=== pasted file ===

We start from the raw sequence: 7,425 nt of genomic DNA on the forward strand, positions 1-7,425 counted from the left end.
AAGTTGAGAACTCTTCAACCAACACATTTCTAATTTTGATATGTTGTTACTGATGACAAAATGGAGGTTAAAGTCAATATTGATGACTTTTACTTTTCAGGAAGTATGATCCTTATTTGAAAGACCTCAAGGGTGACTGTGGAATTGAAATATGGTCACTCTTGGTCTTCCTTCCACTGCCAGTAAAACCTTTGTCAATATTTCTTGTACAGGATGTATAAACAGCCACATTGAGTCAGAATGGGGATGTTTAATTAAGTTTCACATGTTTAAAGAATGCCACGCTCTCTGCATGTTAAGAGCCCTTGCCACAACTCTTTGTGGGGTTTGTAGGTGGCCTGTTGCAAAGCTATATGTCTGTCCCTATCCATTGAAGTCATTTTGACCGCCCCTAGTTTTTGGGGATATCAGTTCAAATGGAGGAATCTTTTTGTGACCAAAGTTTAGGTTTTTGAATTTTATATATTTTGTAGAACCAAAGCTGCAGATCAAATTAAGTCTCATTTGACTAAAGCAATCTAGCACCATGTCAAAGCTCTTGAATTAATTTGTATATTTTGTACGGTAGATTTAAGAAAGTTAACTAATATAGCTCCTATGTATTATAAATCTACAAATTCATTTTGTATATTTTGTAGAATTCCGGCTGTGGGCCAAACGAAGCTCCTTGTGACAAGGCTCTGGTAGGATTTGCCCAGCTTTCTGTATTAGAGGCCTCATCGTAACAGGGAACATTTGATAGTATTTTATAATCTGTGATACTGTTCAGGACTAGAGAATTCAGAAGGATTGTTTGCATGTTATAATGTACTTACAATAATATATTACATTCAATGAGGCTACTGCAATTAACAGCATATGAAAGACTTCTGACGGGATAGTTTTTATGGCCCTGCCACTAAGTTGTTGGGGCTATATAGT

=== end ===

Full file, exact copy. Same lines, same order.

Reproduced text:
We start from the raw sequence: 7,425 nt of genomic DNA on the forward strand, positions 1-7,425 counted from the left end.
AAGTTGAGAACTCTTCAACCAACACATTTCTAATTTTGATATGTTGTTACTGATGACAAAATGGAGGTTAAAGTCAATATTGATGACTTTTACTTTTCAGGAAGTATGATCCTTATTTGAAAGACCTCAAGGGTGACTGTGGAATTGAAATATGGTCACTCTTGGTCTTCCTTCCACTGCCAGTAAAACCTTTGTCAATATTTCTTGTACAGGATGTATAAACAGCCACATTGAGTCAGAATGGGGATGTTTAATTAAGTTTCACATGTTTAAAGAATGCCACGCTCTCTGCATGTTAAGAGCCCTTGCCACAACTCTTTGTGGGGTTTGTAGGTGGCCTGTTGCAAAGCTATATGTCTGTCCCTATCCATTGAAGTCATTTTGACCGCCCCTAGTTTTTGGGGATATCAGTTCAAATGGAGGAATCTTTTTGTGACCAAAGTTTAGGTTTTTGAATTTTATATATTTTGTAGAACCAAAGCTGCAGATCAAATTAAGTCTCATTTGACTAAAGCAATCTAGCACCATGTCAAAGCTCTTGAATTAATTTGTATATTTTGTACGGTAGATTTAAGAAAGTTAACTAATATAGCTCCTATGTATTATAAATCTACAAATTCATTTTGTATATTTTGTAGAATTCCGGCTGTGGGCCAAACGAAGCTCCTTGTGACAAGGCTCTGGTAGGATTTGCCCAGCTTTCTGTATTAGAGGCCTCATCGTAACAGGGAACATTTGATAGTATTTTATAATCTGTGATACTGTTCAGGACTAGAGAATTCAGAAGGATTGTTTGCATGTTATAATGTACTTACAATAATATATTACATTCAATGAGGCTACTGCAATTAACAGCATATGAAAGACTTCTGACGGGATAGTTTTTATGGCCCTGCCACTAAGTTGTTGGGGCTATATAGT